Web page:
It was another scorcher today at the crèches, definitely reaching into the 40’s (it was 38 degrees at 10am!). At the first crèche, today’s tasks were to get part of the floor in the soup kitchen down. This consisted of a giant concrete slab. We had to go off site to pick up all the materials, sand, stones, cement and water by filling up trailers and tanks full. A lot of heavy shovelling! Once back if was time to mix mix mix and wheelbarrow wheelbarrow wheelbarrow! The slab is coming along nicely as well as the strong efforts of the brick makers who troop on with the backbreaking work. I think we could build a whole new crèche with all these bricks!
The the other groups were continuing the work at the second crèche. The toilet block is almost done and the inner ring is being dug for the race track and tyres are being put in. Again I can’t stress at home how hot it is out here and my continued respect for all of the volunteers hard work.
We left a little early today as we had an awesome activity to participate in. We were heading to a Zulu cultural village. Here, it is a mock village set up where you can see tradition Zulu huts, communal areas and learn some of their traditions. This included grass mat weaving which could take weeks or months to make, traditional weapons, language, and so much more. Upon arrival to the village we had to ask permission to enter in Zulu and were taken in to the boma (an area they would normally keep buffalo) and hear from some warriors. Now in Zulu culture the men are very much in charge, they must enter rooms first, eat first, they can have multiple wifes and much more…the girls in the group were not so impressed haha
Some of the single ladies in the group got the opportunity to dress up in traditional clothes/beads, and that if worn properly were very revealing! So we kept our clothes on underneath haha. Then it was onto learning about traditional beer, which we all got to try but I don’t think anyone loved…and the “married ladies” got to dress up in their traditional clothes which were much more covering and heavyIt was great fun to watch and learn about such a vastly different culture.
Next up was watching the Zulu men dance, sing and fight. Our boys got involved in the mix and had mock fights with the Zulu men. We still haven’t concluded if they won or lost. We also watched their traditional dances in which they kick their feet high above their heads and so fast! This act is almost impossible to capture on camera but I did my best. What I did capture however was the volunteers attempts at Zulu dancing. A great display of skills or at least confidence 🙂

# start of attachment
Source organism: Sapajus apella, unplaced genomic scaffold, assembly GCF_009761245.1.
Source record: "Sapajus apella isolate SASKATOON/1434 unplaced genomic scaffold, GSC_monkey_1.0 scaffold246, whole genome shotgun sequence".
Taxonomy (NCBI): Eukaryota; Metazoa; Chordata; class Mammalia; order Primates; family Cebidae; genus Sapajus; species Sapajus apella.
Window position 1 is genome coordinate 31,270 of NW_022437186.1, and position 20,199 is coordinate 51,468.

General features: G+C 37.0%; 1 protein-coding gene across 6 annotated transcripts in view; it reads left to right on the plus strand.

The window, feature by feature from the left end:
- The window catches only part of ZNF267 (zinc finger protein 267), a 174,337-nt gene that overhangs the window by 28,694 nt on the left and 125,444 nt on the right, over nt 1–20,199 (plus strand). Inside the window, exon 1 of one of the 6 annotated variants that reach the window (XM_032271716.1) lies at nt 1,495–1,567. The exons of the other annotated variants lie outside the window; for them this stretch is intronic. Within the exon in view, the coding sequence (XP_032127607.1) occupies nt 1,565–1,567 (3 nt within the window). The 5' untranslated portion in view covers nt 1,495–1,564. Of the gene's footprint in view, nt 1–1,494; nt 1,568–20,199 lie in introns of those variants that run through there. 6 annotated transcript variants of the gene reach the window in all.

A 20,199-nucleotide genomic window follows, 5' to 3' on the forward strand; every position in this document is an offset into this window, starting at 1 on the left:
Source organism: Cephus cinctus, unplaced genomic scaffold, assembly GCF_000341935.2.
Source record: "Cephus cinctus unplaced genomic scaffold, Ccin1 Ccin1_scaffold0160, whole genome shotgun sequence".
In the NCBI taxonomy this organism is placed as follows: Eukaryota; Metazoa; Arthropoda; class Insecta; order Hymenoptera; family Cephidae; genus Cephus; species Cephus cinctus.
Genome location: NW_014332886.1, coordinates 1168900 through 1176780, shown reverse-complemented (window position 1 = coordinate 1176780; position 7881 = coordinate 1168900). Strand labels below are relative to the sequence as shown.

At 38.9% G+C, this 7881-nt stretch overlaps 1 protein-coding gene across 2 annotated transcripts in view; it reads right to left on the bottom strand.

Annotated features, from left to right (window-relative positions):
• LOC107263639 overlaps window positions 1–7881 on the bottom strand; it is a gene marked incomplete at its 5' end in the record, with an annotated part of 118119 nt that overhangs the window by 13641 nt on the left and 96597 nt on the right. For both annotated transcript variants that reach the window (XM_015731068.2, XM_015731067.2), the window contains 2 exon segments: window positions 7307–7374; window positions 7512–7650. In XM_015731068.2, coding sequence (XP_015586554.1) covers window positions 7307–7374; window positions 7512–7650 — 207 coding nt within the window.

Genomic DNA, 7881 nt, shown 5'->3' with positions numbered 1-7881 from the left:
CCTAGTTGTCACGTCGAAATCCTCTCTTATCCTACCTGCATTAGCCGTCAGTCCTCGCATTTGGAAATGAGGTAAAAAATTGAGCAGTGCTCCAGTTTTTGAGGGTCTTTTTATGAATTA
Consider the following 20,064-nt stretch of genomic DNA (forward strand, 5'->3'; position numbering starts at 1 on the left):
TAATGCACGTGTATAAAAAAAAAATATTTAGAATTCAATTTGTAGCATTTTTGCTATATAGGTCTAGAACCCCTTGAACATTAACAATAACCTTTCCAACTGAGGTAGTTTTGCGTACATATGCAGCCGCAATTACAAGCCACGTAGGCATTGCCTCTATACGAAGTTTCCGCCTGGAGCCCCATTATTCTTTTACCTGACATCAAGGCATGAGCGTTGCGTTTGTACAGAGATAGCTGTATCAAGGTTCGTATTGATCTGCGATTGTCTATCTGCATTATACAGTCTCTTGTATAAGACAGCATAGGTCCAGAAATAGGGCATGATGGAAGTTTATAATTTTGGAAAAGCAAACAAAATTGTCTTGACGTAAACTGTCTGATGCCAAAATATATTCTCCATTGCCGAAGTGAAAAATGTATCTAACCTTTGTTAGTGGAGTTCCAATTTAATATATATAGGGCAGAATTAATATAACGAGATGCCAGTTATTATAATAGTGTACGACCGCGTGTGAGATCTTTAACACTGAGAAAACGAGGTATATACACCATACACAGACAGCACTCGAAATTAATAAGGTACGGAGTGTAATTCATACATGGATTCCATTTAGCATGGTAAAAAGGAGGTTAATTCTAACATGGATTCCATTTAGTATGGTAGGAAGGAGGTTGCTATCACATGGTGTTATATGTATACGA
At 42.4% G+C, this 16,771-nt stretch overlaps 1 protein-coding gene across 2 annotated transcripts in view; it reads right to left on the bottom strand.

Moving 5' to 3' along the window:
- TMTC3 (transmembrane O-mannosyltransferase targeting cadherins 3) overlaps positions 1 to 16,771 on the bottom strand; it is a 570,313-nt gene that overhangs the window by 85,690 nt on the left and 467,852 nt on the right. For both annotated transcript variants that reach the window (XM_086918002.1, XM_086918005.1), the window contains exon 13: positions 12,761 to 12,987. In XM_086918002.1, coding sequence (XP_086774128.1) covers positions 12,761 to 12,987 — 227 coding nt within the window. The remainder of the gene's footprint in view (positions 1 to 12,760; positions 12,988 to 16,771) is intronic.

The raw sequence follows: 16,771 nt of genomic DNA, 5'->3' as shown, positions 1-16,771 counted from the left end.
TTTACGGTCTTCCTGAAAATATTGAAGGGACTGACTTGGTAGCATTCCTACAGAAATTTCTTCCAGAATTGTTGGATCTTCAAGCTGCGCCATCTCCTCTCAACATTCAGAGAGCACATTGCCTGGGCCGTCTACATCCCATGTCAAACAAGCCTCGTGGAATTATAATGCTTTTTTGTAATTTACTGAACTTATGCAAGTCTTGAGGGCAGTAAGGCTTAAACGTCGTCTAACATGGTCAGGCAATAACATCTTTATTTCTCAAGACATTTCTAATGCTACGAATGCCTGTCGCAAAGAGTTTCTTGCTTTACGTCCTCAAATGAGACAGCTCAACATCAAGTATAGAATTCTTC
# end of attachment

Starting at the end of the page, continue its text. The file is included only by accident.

Finally we had the option to visit a traditional sangorma (a traditional medicine woman). Here we learnt about some of the traditional medicines and also if you chose you could have your future told. Some interesting predictions for sure!
It was back to town where we relaxed, had dinner and were schedule to take a night drive at 8pm. At approximately 7:55 it started to absolutely pour down with rain! We umm’ed and ahh’ed and eventually decided that it’s only a little water, so let’s go out and find some hippos!! When I say a little water I really meant buckets coming from the sky! But I also had a tip off that some hippos where very close by. We rushed that way and what do you know…two hippos just casually wandering down the street! We followed them for a while amazed at being so close and seeing them out of the water. They are huge!
After that we were all drenched so figured we may as well keep going. As we continued to the estuary we saw many crocodiles just sitting ominously on the edge of the water line and a few possible bush babies (like possums but with huge eyes). Back to the accommodation to dry off and chill before bed because as always, tomorrow’s another day 🙂